interesting to hear that you breathe in with the biu tse. I breathe out with that movement. and since it is an attack it seems the most logical and natural to me.

Do you have a specific reason why you breathe in with the biu tse? Do you breathe in with all the biu tse's in the other forms?

Regards, Lau

10-12-2000, 08:04 PM
But if it's like a biu sau before lap sau chung chui it's a fundamental float up "in breath" and then out for the grab and punch.

Sometimes its hard to say since to "breathe normal" is to let the body actions set the breathing and then there's breath methods that allow breathing in and out in various partial breaths to become natural.

10-13-2000, 01:53 AM
we use it primarily to uproot the opponent, so yes it is done with breathing in. however when you bridge and it is close range, you can use bui ji to attack the throat,eyes or muscle points on the shoulder region, in this instance you'd breathe out not in.
i feel more at ease with breathing in while doing bui ji because we rise then fall while punching.
you have to breathe in initially with bui ji.
however, depending on the speed of your techniques you might take a deep breathe and perform 3 moves while breathing out in short spirts.
the shorter the breathe, the quicker the technique. our forms are there to guide and educate us the fundamentals of kung fu.

hope this explains, sometimes it is hard to put in words what the mind knows.

10-15-2000, 08:52 PM
Thank uor, Dwid. Could somebody please tell me who are some legitimate sifus of this style in the United States?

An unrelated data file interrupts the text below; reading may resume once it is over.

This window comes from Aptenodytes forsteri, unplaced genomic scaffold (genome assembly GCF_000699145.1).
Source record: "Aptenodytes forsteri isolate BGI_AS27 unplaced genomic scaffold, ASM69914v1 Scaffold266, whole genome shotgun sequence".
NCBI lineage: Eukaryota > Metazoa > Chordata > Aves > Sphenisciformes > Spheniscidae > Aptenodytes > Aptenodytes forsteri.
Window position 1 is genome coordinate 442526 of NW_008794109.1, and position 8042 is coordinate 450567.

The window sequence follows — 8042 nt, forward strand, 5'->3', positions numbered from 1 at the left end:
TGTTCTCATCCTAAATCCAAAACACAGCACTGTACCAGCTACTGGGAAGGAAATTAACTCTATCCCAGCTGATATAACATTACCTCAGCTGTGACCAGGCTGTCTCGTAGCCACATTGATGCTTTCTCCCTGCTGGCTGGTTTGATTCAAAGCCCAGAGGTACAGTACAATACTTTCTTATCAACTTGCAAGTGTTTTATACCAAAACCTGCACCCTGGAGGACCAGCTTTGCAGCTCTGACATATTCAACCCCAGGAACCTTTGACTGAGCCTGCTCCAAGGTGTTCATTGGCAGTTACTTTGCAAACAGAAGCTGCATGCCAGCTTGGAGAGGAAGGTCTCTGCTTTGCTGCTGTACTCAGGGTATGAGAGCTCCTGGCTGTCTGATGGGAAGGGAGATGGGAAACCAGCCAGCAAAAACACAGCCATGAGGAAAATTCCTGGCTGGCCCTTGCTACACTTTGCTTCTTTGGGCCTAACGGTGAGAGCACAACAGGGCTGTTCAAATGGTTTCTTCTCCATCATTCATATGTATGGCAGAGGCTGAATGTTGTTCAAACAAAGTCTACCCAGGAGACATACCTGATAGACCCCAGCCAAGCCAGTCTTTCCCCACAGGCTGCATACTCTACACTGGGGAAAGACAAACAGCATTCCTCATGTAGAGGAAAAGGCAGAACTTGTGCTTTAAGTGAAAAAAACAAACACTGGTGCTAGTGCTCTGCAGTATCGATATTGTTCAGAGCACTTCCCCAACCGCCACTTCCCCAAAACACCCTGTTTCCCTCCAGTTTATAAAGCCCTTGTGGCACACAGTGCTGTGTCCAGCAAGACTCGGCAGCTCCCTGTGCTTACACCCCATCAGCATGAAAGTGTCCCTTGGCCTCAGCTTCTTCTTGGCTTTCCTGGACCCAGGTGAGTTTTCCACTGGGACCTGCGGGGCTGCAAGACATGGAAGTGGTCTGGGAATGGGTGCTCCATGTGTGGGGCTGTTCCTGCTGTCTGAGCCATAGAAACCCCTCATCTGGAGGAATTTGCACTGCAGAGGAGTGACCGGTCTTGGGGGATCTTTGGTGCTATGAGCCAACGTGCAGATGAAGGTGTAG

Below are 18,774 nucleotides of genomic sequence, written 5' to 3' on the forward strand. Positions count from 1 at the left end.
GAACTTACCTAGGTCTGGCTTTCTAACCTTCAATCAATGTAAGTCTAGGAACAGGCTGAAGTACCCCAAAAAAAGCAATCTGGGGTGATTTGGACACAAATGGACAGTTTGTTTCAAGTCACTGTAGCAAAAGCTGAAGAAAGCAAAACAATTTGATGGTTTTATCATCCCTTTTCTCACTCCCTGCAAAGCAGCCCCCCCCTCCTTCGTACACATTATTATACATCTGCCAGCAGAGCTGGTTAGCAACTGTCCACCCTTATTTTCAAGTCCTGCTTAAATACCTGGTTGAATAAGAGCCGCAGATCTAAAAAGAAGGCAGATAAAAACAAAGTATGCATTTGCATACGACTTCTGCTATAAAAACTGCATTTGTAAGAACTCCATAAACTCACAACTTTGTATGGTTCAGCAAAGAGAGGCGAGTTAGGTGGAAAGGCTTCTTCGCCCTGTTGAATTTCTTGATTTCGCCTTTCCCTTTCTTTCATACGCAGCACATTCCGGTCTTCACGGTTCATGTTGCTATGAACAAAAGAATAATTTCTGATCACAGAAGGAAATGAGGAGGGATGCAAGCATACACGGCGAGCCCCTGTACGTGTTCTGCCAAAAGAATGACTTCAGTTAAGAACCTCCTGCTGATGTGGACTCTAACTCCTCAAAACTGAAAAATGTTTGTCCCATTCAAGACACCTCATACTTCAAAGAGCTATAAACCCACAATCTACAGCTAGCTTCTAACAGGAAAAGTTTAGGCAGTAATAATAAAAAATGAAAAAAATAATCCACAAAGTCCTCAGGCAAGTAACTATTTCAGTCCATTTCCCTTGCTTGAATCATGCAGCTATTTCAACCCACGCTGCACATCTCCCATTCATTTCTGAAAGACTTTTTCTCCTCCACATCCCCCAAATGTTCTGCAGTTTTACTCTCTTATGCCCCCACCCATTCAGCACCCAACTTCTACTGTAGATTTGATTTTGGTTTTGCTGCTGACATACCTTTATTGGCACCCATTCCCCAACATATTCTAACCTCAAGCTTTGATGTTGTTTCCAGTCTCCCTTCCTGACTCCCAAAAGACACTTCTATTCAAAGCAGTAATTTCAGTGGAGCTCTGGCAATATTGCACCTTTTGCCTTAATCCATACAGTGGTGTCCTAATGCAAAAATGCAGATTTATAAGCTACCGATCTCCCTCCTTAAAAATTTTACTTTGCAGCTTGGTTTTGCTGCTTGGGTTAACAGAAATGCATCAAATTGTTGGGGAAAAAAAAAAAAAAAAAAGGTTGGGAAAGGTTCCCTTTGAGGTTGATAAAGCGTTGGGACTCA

10-18-2000, 08:58 AM
im in san deiago........

10-19-2000, 01:10 AM
When you breath in you can manouever easily. So in jik bo the bui tse, you breath in to manouver. You strike when you sink your ma bo.(more power)
It is very hard to move when you sink, but that is not to say the bui tse cannot be used to attack!!!
In Lap Sau when do you breath in?
F.T why do you have two short breaths?

[This message was edited by CLOUD 1 on 10-19-00 at 06:16 PM.]

10-20-2000, 02:37 AM
you must never breathe out fully exhaling and emptying your lungs. i was taught to recircle the breath (still have air inside dan tian). this is important because you can easily get winded when you have NO air, you can also get winded when you start to breath in. That is a basic understanding.

second - have you ever done a form fast, each move breathing in & out? i used to do this method until my Sifu discovered why i was out of breath. this will tire you out, you must circulate the breathing. for your strikes to become explosive, breaths are in short bursts, letting a little out each move in a combination.

you waste more energy breathing in & out as a separate technique. that is why alot of people cannot move fast, because they have exhaled everything. of course at the end of a technique you would exhale and sink your stance and chi.

peace /infopop/emoticons/icon_smile.gif

10-20-2000, 04:38 AM

Also this is where i'll be training when I get back to Flordia: http://www.pakmeikungfu.com/

For the time being though i'll be learning Nihon Ryu Jujutsu.

"Believe the unbelievable"**The Matrix**
"Without order there is Chaos & With out Chaos ther is no order"